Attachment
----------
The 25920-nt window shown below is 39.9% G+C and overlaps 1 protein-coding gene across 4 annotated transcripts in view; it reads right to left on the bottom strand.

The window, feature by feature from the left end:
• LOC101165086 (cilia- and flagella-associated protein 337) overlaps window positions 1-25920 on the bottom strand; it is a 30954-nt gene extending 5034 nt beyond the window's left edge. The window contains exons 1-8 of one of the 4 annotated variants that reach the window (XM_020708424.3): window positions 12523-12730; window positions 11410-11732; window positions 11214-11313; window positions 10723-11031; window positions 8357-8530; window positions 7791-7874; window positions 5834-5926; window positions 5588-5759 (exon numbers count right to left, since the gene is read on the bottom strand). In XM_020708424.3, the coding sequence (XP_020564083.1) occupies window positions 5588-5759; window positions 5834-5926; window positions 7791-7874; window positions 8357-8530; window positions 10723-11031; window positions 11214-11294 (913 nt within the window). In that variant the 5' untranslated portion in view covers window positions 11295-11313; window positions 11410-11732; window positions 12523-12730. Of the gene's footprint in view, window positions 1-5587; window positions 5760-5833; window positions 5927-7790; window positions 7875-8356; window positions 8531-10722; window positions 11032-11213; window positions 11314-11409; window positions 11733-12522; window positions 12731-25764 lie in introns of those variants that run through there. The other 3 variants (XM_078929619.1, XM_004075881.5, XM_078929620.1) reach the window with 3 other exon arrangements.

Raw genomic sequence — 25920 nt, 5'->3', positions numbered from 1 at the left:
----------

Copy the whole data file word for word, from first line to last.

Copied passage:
The 25920-nt window shown below is 39.9% G+C and overlaps 1 protein-coding gene across 4 annotated transcripts in view; it reads right to left on the bottom strand.

The window, feature by feature from the left end:
• LOC101165086 (cilia- and flagella-associated protein 337) overlaps window positions 1-25920 on the bottom strand; it is a 30954-nt gene extending 5034 nt beyond the window's left edge. The window contains exons 1-8 of one of the 4 annotated variants that reach the window (XM_020708424.3): window positions 12523-12730; window positions 11410-11732; window positions 11214-11313; window positions 10723-11031; window positions 8357-8530; window positions 7791-7874; window positions 5834-5926; window positions 5588-5759 (exon numbers count right to left, since the gene is read on the bottom strand). In XM_020708424.3, the coding sequence (XP_020564083.1) occupies window positions 5588-5759; window positions 5834-5926; window positions 7791-7874; window positions 8357-8530; window positions 10723-11031; window positions 11214-11294 (913 nt within the window). In that variant the 5' untranslated portion in view covers window positions 11295-11313; window positions 11410-11732; window positions 12523-12730. Of the gene's footprint in view, window positions 1-5587; window positions 5760-5833; window positions 5927-7790; window positions 7875-8356; window positions 8531-10722; window positions 11032-11213; window positions 11314-11409; window positions 11733-12522; window positions 12731-25764 lie in introns of those variants that run through there. The other 3 variants (XM_078929619.1, XM_004075881.5, XM_078929620.1) reach the window with 3 other exon arrangements.

Raw genomic sequence — 25920 nt, 5'->3', positions numbered from 1 at the left: